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Curr Med Res Opin. 2006 May;22(5):873-83.

Effect of multifactorial treatment on non-alcoholic fatty liver disease in metabolic syndrome: a randomised study.

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Atherosclerosis and Metabolic Syndrome Units, Aristotelian University, Hippocration Hospital, Thessaloniki, Greece.



Non-alcoholic fatty liver disease (NAFLD) is the hepatic manifestation of the metabolic syndrome (MetS). There is no established treatment for NAFLD.


To evaluate a multifactorial intervention in the treatment of NAFLD.


A prospective, open-label, randomised study in non-diabetic patients (n = 186) with MetS (follow-up: 54 weeks). All patients had both biochemical and ultrasonographic evidence of NAFLD at baseline. Other causes of liver disease were excluded. Patients received lifestyle advice and treatment for hypertension (mainly inhibitors of the renin-angiotensin system), impaired fasting glucose (metformin), obesity (orlistat) and dyslipidaemia [randomly allocated to atorvastatin 20 mg/day (n = 63) or micronised fenofibrate 200 mg/day (n = 62) or both drugs (n = 61)]. Liver ultrasonography was assessed at baseline and at the end of the study.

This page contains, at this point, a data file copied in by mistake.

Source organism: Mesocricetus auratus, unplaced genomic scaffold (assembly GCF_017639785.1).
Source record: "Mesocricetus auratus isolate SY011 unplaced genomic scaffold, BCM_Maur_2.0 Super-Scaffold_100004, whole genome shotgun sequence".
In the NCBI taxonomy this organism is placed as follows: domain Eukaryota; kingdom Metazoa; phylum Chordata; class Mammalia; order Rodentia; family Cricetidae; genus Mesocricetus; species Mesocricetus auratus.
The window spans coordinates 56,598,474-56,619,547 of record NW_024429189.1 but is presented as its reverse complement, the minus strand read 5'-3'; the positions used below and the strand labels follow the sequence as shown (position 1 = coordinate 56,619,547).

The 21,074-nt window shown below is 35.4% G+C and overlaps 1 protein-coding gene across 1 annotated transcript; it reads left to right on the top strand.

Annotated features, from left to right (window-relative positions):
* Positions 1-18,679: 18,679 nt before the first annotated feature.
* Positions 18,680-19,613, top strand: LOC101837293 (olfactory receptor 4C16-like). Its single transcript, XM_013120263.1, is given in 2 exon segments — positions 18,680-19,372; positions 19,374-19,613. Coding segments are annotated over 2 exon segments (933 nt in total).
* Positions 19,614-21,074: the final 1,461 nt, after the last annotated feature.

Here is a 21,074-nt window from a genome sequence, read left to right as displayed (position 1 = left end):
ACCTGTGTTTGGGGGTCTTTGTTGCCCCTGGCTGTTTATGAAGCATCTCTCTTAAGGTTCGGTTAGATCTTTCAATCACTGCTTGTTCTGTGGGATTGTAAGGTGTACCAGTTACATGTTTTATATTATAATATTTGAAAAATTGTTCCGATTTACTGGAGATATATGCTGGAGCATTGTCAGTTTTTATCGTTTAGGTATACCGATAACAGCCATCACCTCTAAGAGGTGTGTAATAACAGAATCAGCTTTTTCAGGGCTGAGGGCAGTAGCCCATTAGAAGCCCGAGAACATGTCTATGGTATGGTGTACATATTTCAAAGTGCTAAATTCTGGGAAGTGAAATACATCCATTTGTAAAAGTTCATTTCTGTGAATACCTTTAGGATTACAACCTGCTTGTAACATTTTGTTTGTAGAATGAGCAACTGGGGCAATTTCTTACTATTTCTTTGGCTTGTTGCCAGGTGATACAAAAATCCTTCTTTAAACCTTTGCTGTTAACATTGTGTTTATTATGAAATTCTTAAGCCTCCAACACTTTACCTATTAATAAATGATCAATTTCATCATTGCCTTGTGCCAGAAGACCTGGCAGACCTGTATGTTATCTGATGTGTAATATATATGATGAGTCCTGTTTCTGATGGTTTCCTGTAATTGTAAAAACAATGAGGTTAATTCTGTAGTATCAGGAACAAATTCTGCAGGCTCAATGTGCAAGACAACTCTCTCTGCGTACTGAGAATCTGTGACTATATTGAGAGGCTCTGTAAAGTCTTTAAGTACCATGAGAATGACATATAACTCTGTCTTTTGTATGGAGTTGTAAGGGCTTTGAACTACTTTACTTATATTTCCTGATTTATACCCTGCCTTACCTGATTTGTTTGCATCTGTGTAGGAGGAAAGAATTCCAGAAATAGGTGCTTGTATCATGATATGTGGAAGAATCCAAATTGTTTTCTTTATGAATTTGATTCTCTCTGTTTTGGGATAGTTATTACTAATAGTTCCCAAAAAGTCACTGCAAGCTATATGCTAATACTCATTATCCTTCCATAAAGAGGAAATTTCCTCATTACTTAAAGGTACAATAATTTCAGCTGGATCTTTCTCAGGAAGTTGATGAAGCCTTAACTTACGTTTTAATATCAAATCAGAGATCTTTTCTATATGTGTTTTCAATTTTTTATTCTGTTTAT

At the end of treatment, 67% of patients on atorvastatin, 42% on fenofibrate and 70% on combination treatment no longer had biochemical plus ultrasonographic evidence of NAFLD (p < 0.05 vs. baseline for all comparisons). The percentage of patients who no longer had evidence of NAFLD was significantly higher (p < 0.009) in the atorvastatin and combination groups compared with the fenofibrate group. This effect was independently related to drug treatment, as well as to reductions in high-sensitivity C-reactive protein, waist circumference, body weight, triglycerides, low-density lipoprotein-cholesterol, total cholesterol, systolic blood pressure and glucose. Four patients discontinued treatment because of adverse effects.


Multifactorial intervention in MetS patients with both biochemical and ultrasonographic evidence of NAFLD offsets surrogate markers of NAFLD (i.e. elevated aminotransferase plus echogenic liver).

[Indexed for MEDLINE]

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